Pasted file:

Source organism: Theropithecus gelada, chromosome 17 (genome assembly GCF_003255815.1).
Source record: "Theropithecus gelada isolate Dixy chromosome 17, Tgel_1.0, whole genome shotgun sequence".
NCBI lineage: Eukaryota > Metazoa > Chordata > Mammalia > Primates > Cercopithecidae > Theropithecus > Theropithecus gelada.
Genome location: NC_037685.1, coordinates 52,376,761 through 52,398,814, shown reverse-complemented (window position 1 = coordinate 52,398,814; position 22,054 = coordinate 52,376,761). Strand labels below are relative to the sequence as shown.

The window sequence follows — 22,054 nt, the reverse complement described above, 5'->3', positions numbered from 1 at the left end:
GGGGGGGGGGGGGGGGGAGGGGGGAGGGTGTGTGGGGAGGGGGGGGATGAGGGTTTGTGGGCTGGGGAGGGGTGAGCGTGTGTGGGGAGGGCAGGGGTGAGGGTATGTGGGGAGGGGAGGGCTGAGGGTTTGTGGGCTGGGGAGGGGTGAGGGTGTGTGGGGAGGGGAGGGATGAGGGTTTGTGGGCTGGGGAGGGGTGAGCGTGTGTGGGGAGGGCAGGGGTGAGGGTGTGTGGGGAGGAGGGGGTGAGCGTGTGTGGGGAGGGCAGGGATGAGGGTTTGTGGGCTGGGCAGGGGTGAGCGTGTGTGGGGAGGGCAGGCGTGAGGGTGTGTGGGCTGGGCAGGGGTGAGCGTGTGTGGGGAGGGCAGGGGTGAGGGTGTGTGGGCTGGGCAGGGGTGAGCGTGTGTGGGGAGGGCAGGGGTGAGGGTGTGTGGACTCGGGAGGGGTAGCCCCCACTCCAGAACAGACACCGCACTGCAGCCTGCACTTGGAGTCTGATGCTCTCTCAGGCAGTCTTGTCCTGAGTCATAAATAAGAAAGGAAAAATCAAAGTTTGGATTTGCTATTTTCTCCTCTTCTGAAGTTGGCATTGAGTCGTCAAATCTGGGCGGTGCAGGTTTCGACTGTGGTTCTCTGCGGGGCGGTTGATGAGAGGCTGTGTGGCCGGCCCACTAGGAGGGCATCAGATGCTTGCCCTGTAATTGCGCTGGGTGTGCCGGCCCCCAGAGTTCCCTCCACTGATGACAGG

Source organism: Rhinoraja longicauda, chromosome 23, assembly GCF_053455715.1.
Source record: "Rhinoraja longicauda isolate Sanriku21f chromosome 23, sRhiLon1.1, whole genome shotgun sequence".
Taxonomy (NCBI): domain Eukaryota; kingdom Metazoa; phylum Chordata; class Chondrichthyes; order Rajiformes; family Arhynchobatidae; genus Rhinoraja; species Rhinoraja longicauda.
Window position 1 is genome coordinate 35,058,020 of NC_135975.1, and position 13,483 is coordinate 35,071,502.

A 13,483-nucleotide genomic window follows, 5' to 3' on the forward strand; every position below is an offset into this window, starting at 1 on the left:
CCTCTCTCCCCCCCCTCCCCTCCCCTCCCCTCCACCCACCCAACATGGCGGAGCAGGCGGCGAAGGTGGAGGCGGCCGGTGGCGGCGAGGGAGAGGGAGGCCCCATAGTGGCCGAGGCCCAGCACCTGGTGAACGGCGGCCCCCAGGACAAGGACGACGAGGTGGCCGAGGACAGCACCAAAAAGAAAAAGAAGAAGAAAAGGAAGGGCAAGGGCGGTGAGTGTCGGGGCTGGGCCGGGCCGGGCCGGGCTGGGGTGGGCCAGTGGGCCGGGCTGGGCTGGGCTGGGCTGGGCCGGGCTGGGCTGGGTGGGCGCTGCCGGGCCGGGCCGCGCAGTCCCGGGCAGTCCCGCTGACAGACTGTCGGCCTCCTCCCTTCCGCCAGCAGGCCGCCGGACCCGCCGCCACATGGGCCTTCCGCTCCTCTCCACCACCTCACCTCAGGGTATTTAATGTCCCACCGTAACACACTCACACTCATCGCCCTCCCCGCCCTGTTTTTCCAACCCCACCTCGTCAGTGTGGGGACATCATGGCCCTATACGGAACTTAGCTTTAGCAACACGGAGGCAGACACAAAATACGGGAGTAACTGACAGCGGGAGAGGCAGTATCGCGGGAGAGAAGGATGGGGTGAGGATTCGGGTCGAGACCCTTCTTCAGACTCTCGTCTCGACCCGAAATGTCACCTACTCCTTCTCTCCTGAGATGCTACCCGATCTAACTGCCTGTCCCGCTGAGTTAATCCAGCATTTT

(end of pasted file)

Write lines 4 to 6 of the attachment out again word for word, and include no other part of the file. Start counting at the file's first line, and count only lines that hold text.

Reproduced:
Genome location: NC_037685.1, coordinates 52,376,761 through 52,398,814, shown reverse-complemented (window position 1 = coordinate 52,398,814; position 22,054 = coordinate 52,376,761). Strand labels below are relative to the sequence as shown.

The window sequence follows — 22,054 nt, the reverse complement described above, 5'->3', positions numbered from 1 at the left end:
GGGGGGGGGGGGGGGGGAGGGGGGAGGGTGTGTGGGGAGGGGGGGGATGAGGGTTTGTGGGCTGGGGAGGGGTGAGCGTGTGTGGGGAGGGCAGGGGTGAGGGTATGTGGGGAGGGGAGGGCTGAGGGTTTGTGGGCTGGGGAGGGGTGAGGGTGTGTGGGGAGGGGAGGGATGAGGGTTTGTGGGCTGGGGAGGGGTGAGCGTGTGTGGGGAGGGCAGGGGTGAGGGTGTGTGGGGAGGAGGGGGTGAGCGTGTGTGGGGAGGGCAGGGATGAGGGTTTGTGGGCTGGGCAGGGGTGAGCGTGTGTGGGGAGGGCAGGCGTGAGGGTGTGTGGGCTGGGCAGGGGTGAGCGTGTGTGGGGAGGGCAGGGGTGAGGGTGTGTGGGCTGGGCAGGGGTGAGCGTGTGTGGGGAGGGCAGGGGTGAGGGTGTGTGGACTCGGGAGGGGTAGCCCCCACTCCAGAACAGACACCGCACTGCAGCCTGCACTTGGAGTCTGATGCTCTCTCAGGCAGTCTTGTCCTGAGTCATAAATAAGAAAGGAAAAATCAAAGTTTGGATTTGCTATTTTCTCCTCTTCTGAAGTTGGCATTGAGTCGTCAAATCTGGGCGGTGCAGGTTTCGACTGTGGTTCTCTGCGGGGCGGTTGATGAGAGGCTGTGTGGCCGGCCCACTAGGAGGGCATCAGATGCTTGCCCTGTAATTGCGCTGGGTGTGCCGGCCCCCAGAGTTCCCTCCACTGATGACAGG